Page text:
Admitting in his somewhat quaint Cambridge English that he was a ruthless political street-fighter, Lee went on to say something even more revealing: "There is no other way to govern a Chinese society."
To prove the point, Lee was admired nowhere more than in Beijing, where the Communist Party shared his conviction that Chinese society is somehow so uniquely pesky as to require an iron fist.
Throughout his dominance of Singapore for almost 50 years, China's leaders were mesmerized by Lee's ability not only to run an efficient authoritarian one-party state, but his finesse in making that respectable in Western capitals with a confection of Confucian ideas and what he called "Asian values."
As Deng Xiaoping was launching the dramatic economic changes that rescued China from the catastrophic misrule of Mao Zedong, he was impressed by what was being called the "Singapore model" during a visit to the city-state in 1978.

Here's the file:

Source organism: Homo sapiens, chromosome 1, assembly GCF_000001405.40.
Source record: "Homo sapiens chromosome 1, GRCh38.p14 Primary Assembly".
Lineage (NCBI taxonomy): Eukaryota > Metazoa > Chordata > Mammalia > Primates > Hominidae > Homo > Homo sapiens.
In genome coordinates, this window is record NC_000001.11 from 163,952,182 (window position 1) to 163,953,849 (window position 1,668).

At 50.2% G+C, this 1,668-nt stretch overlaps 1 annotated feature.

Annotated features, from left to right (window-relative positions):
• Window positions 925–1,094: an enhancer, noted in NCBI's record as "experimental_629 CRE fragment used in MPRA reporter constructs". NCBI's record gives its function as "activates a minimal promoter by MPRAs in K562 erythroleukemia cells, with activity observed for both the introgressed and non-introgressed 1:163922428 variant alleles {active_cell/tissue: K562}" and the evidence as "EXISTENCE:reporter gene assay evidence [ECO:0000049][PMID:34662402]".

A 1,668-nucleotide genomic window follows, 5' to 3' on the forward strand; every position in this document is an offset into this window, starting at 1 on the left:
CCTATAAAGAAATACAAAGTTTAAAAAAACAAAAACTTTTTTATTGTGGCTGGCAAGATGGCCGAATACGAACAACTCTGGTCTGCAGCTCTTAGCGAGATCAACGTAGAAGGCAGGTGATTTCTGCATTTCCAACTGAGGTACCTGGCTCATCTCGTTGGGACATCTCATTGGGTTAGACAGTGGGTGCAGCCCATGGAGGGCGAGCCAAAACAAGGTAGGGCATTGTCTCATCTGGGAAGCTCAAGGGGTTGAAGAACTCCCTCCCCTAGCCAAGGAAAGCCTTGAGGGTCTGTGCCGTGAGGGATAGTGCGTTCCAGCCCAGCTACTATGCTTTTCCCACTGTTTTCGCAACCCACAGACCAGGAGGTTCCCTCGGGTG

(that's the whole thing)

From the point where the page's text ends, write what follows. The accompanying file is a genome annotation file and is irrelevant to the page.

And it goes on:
Later, in 1992, jump-starting the frenetic Chinese development that continues to this day, Deng reassured hardline colleagues who feared losing control by pointing again to Singapore.
"The social order in Singapore is quite good," he said, "They run things strictly, and we should borrow from their experiences, and run things even better than they do."
No gum chewing
Of course the tens of thousands of Chinese officials who have been sent to study Singapore in the past 20 or so years are aware that the place is smaller than a city district in Beijing, and that many of the things that make it work cannot conceivably be replicated in the vastness of the Chinese mainland.